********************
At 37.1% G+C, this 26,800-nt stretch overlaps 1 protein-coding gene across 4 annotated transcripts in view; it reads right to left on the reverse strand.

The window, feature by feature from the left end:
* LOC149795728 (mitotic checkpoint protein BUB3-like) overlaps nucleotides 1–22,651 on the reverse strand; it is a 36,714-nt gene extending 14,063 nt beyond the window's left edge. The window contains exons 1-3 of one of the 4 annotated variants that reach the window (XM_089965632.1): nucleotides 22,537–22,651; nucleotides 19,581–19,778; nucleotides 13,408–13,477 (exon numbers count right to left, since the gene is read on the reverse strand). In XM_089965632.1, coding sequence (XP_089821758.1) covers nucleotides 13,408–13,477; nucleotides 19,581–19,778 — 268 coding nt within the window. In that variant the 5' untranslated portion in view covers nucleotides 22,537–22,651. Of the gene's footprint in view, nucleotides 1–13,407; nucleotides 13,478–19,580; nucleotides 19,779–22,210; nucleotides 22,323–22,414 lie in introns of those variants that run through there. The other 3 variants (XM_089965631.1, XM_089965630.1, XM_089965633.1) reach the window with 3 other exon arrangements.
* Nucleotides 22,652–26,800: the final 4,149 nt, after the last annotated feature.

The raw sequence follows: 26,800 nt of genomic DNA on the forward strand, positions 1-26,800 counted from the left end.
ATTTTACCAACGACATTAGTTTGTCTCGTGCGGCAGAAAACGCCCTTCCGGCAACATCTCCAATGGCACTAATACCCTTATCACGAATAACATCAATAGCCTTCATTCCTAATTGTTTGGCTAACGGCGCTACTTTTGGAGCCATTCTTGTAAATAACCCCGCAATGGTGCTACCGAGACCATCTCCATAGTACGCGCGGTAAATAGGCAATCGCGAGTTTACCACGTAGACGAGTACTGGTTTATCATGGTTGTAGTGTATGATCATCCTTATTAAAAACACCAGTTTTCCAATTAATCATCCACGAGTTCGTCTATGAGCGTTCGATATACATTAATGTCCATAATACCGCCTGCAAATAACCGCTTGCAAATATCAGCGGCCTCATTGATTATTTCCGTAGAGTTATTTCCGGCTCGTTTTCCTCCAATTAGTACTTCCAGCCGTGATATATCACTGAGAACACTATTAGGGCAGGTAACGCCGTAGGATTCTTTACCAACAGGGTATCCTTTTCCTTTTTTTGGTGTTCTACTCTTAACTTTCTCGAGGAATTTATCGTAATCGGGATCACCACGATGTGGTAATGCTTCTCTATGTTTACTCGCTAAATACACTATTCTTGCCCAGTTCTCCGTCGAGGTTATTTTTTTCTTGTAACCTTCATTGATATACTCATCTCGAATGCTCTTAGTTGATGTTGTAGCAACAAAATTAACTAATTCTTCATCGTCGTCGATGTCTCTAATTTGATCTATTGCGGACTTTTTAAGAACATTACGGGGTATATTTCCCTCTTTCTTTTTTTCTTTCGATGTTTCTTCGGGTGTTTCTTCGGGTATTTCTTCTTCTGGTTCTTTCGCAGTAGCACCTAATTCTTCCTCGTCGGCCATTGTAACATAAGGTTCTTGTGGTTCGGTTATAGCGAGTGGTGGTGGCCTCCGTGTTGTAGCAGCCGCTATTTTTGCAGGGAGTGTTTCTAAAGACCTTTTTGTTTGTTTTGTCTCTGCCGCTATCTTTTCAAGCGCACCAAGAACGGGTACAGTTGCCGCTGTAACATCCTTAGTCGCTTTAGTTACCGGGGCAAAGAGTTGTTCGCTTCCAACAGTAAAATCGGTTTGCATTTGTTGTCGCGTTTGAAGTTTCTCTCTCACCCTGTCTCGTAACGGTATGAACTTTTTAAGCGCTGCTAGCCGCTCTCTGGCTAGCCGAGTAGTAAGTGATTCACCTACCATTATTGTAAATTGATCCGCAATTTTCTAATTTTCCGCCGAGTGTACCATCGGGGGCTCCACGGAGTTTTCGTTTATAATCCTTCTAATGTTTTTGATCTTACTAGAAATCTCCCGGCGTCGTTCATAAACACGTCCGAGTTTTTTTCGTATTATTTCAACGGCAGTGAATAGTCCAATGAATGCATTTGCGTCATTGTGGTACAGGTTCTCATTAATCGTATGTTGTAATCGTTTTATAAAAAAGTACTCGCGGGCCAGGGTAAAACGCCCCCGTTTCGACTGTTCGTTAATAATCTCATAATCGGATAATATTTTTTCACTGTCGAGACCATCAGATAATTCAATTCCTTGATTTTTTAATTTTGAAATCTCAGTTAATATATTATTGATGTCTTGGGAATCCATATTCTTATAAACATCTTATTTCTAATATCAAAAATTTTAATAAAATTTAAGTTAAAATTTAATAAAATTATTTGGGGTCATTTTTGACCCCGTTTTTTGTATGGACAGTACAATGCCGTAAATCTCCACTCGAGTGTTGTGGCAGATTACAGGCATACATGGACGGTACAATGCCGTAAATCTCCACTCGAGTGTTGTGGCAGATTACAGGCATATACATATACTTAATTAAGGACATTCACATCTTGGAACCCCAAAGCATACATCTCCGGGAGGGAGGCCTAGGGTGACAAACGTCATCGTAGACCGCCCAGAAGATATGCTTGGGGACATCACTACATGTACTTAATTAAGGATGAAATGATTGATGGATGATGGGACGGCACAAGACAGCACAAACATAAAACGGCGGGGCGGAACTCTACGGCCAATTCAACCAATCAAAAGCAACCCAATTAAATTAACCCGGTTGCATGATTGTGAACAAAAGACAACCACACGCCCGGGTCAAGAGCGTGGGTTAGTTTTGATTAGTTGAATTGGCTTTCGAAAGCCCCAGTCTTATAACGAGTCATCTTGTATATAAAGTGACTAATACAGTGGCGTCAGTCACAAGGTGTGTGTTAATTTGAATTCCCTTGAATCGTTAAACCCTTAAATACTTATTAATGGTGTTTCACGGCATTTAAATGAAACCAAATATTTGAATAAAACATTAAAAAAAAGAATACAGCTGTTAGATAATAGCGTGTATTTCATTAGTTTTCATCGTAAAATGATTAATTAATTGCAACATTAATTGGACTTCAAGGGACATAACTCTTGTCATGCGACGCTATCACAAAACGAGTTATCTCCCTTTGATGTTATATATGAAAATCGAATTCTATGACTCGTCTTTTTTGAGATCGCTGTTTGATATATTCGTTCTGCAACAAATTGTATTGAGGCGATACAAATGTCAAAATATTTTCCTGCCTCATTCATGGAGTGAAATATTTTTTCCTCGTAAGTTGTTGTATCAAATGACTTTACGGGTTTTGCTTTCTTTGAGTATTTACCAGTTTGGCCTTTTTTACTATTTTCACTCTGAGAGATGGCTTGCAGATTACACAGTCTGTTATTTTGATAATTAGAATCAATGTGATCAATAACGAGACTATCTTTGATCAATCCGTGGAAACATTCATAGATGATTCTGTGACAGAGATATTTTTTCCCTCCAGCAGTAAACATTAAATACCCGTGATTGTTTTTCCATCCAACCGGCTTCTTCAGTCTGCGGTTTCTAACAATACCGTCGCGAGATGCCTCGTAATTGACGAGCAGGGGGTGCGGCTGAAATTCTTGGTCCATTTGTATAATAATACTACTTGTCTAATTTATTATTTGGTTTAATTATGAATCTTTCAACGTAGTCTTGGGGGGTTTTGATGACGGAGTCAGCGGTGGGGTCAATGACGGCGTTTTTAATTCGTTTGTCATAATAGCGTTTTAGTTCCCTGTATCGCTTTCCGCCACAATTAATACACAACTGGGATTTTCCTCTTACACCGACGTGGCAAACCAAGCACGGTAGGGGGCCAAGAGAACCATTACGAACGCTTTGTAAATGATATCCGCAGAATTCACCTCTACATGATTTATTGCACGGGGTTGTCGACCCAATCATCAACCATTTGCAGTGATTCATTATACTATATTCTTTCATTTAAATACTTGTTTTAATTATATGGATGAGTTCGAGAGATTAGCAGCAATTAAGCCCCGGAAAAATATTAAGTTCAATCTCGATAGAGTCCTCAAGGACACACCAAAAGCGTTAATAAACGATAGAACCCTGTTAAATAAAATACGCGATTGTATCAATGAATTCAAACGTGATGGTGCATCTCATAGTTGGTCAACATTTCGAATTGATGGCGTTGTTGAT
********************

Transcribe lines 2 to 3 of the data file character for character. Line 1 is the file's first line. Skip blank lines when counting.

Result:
The window, feature by feature from the left end:
* LOC149795728 (mitotic checkpoint protein BUB3-like) overlaps nucleotides 1–22,651 on the reverse strand; it is a 36,714-nt gene extending 14,063 nt beyond the window's left edge. The window contains exons 1-3 of one of the 4 annotated variants that reach the window (XM_089965632.1): nucleotides 22,537–22,651; nucleotides 19,581–19,778; nucleotides 13,408–13,477 (exon numbers count right to left, since the gene is read on the reverse strand). In XM_089965632.1, coding sequence (XP_089821758.1) covers nucleotides 13,408–13,477; nucleotides 19,581–19,778 — 268 coding nt within the window. In that variant the 5' untranslated portion in view covers nucleotides 22,537–22,651. Of the gene's footprint in view, nucleotides 1–13,407; nucleotides 13,478–19,580; nucleotides 19,779–22,210; nucleotides 22,323–22,414 lie in introns of those variants that run through there. The other 3 variants (XM_089965631.1, XM_089965630.1, XM_089965633.1) reach the window with 3 other exon arrangements.